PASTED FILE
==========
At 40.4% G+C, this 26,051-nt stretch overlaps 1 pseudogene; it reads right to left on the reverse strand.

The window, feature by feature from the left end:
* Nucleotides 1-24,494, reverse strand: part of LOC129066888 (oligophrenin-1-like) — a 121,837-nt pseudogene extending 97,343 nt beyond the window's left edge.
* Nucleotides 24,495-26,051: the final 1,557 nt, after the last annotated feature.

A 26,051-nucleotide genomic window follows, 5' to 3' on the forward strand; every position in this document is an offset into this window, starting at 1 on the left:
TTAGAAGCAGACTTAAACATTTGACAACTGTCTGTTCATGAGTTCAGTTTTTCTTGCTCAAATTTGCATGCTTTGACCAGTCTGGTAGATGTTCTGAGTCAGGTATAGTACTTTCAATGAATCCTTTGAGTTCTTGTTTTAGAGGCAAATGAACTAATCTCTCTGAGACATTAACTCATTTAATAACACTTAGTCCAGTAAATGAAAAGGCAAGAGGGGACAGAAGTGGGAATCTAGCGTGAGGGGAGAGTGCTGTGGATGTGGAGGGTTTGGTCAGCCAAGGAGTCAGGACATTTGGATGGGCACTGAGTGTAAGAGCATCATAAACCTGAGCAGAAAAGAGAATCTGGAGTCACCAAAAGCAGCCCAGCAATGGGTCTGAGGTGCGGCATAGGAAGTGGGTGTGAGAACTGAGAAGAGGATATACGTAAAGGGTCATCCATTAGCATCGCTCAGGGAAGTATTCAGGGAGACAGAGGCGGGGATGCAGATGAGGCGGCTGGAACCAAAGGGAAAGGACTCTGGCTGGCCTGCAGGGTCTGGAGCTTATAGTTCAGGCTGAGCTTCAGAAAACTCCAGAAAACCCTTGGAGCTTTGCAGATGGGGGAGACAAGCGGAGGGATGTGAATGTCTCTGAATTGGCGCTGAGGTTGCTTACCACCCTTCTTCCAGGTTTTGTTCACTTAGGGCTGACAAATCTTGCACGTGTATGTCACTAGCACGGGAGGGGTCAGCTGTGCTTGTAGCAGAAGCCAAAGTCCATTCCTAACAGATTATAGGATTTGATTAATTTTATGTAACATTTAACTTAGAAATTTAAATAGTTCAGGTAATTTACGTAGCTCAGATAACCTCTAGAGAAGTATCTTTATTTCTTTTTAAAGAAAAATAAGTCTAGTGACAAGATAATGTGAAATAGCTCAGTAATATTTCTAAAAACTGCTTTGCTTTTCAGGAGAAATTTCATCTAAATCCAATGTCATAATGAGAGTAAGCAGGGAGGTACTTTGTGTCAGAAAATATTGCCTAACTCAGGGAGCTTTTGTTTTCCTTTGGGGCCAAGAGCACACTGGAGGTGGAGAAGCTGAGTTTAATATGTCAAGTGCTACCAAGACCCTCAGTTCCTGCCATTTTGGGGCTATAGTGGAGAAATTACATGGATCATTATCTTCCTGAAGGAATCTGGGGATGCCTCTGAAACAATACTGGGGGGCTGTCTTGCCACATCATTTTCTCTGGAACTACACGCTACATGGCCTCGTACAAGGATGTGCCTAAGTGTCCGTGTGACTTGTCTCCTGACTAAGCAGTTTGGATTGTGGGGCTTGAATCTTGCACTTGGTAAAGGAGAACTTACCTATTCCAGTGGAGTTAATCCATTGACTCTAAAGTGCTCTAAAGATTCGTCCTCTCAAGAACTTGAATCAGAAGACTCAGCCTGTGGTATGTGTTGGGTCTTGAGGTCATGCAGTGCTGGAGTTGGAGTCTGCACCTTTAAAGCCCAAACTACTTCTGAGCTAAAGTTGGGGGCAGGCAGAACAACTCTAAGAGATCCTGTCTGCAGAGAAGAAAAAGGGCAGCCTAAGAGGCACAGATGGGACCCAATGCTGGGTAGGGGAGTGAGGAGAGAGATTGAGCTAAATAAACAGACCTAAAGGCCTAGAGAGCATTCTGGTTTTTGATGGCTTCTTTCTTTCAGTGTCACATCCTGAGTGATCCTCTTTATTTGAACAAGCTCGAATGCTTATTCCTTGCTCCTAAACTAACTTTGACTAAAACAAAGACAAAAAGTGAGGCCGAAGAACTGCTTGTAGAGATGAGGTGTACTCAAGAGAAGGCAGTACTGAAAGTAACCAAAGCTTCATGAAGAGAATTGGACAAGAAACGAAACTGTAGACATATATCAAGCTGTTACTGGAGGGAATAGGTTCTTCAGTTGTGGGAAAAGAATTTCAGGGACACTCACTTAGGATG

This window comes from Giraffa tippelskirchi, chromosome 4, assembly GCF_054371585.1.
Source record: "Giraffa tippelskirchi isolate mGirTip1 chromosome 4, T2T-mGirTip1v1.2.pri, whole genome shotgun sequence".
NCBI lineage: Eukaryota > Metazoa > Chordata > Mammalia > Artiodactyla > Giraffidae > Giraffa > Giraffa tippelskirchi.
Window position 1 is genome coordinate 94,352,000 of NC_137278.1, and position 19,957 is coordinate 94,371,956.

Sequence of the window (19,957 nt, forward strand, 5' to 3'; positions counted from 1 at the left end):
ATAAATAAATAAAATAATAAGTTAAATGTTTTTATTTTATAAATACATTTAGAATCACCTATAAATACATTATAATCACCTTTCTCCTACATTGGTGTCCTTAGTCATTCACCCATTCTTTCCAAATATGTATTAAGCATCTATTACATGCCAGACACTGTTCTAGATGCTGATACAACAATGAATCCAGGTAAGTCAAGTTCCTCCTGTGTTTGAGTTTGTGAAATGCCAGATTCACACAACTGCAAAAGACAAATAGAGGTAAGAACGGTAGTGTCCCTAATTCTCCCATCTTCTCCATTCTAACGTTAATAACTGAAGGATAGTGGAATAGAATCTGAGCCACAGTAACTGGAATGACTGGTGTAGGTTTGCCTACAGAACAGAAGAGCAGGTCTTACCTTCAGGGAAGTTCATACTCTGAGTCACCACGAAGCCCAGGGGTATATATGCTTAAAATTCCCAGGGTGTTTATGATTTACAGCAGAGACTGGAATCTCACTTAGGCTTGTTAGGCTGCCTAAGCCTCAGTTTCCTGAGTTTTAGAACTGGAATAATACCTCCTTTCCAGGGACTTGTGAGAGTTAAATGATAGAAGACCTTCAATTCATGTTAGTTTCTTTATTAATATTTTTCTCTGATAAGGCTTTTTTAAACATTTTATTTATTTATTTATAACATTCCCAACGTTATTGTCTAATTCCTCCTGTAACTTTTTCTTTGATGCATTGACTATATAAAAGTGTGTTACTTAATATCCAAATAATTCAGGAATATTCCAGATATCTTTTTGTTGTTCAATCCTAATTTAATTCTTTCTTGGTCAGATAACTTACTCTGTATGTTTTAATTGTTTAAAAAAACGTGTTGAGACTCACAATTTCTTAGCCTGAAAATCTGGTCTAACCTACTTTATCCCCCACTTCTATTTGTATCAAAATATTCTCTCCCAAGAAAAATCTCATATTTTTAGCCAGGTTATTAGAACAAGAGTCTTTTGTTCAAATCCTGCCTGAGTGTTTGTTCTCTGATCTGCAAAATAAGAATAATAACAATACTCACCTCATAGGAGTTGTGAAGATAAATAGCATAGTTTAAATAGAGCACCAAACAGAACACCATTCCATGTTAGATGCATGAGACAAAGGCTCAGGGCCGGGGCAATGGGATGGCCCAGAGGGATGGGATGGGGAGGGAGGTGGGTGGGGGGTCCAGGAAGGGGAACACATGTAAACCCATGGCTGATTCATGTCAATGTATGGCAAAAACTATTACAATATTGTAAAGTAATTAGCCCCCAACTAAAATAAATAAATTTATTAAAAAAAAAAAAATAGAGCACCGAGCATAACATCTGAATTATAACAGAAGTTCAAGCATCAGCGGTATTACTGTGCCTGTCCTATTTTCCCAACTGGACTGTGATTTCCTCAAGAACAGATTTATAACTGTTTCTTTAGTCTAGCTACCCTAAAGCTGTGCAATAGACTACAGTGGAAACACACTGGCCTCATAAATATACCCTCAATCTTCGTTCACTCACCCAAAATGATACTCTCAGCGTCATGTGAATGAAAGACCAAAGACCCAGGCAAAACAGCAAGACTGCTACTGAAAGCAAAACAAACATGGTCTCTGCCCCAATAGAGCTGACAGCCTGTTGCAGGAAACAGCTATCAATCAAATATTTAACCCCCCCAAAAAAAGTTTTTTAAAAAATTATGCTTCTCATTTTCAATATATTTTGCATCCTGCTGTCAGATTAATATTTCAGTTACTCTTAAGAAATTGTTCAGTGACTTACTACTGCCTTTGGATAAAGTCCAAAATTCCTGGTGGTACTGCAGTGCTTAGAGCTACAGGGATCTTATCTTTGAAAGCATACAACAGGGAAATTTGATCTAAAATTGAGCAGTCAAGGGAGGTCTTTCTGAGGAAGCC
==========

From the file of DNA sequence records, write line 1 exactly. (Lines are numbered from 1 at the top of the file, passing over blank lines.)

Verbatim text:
At 40.4% G+C, this 26,051-nt stretch overlaps 1 pseudogene; it reads right to left on the reverse strand.